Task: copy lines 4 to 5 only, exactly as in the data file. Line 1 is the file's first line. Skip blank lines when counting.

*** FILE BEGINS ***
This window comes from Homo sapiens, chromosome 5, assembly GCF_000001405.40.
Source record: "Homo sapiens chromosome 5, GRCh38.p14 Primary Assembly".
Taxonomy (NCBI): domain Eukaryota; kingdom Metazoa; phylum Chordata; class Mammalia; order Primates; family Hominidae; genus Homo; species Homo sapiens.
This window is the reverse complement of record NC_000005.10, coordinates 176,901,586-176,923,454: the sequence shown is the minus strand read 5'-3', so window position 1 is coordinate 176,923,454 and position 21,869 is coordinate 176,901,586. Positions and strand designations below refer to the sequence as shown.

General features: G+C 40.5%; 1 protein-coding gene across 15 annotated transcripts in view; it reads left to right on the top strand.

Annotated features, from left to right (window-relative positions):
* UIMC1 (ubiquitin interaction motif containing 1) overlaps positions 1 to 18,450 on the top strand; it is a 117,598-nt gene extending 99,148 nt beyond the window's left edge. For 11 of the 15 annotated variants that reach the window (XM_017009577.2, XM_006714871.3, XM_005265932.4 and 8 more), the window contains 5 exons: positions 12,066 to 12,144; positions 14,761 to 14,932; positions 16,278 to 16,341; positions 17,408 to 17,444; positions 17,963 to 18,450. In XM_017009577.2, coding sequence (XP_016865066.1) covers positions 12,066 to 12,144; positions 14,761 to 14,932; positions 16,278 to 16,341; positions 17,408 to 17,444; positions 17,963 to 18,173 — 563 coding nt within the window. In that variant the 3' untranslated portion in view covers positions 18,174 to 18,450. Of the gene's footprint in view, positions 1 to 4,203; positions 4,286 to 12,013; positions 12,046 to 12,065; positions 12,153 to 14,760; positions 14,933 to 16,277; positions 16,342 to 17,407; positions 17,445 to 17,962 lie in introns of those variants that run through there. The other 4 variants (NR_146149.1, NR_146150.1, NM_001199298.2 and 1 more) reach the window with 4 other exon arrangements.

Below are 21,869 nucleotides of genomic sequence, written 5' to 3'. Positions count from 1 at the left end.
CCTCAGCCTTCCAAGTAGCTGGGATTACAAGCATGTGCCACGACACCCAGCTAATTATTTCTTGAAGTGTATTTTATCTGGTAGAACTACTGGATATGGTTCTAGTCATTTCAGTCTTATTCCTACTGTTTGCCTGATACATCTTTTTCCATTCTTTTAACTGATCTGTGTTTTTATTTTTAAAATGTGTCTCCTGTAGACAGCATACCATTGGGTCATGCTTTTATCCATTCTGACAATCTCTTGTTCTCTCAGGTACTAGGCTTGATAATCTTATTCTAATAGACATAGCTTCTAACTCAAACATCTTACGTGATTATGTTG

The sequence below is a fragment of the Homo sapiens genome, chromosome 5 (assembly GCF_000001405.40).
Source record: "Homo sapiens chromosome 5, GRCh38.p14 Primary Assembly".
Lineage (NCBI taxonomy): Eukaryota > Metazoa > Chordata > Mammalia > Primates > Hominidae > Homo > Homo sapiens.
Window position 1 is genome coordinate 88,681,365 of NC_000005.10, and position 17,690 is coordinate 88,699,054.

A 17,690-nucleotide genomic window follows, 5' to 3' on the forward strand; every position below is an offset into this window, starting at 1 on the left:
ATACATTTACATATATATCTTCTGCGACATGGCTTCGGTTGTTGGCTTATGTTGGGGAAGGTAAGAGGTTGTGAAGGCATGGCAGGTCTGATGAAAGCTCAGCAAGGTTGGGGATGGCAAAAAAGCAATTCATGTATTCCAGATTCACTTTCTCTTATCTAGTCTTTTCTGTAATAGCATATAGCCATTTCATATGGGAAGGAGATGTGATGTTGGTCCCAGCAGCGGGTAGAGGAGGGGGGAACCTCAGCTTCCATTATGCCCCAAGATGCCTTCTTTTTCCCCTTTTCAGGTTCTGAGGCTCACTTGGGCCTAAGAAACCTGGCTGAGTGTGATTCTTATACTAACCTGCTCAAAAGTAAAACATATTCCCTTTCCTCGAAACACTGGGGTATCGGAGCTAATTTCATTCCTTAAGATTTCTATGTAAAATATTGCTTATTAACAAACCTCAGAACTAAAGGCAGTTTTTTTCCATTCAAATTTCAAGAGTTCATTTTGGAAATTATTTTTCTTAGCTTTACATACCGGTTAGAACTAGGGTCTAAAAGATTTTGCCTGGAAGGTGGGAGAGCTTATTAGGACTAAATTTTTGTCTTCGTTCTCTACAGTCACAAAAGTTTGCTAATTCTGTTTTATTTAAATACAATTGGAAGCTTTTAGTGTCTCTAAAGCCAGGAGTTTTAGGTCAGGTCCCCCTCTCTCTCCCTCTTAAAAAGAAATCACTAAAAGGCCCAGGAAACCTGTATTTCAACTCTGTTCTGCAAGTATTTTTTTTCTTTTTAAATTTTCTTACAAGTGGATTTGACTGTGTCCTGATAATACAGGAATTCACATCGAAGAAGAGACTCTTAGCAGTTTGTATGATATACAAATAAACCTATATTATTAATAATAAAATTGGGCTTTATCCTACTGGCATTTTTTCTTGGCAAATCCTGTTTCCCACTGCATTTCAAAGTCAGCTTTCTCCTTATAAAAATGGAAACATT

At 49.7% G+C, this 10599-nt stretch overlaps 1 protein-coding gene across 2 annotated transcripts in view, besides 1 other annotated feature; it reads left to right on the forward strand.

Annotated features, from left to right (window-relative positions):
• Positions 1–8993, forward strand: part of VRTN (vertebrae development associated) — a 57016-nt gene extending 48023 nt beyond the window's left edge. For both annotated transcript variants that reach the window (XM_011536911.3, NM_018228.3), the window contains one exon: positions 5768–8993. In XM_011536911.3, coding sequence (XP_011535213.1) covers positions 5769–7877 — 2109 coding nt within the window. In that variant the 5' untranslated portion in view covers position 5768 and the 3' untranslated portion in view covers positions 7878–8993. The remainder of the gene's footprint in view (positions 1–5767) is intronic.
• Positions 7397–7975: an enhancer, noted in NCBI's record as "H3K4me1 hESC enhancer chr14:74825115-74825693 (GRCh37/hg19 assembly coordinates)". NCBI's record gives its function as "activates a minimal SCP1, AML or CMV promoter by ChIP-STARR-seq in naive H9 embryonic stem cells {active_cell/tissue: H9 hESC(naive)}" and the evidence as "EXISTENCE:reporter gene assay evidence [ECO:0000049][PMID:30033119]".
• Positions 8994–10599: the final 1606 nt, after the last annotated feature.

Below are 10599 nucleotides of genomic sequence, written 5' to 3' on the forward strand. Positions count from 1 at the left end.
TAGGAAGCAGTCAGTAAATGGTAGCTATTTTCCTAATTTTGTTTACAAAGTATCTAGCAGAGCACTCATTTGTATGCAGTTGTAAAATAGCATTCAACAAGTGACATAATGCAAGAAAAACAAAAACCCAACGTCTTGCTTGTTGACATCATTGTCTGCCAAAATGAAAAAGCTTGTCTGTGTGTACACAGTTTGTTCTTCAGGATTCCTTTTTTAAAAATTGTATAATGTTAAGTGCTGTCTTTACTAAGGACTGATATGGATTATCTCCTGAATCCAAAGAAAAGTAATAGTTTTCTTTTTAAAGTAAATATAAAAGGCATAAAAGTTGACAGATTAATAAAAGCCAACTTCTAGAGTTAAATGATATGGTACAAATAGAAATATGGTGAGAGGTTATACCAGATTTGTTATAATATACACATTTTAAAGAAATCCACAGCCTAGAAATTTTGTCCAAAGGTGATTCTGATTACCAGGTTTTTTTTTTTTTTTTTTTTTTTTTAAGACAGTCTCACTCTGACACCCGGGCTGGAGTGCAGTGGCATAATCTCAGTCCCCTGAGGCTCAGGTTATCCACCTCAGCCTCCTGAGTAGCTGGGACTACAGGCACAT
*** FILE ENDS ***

This window is the reverse complement of record NC_000005.10, coordinates 176,901,586-176,923,454: the sequence shown is the minus strand read 5'-3', so window position 1 is coordinate 176,923,454 and position 21,869 is coordinate 176,901,586. Positions and strand designations below refer to the sequence as shown.

General features: G+C 40.5%; 1 protein-coding gene across 15 annotated transcripts in view; it reads left to right on the top strand.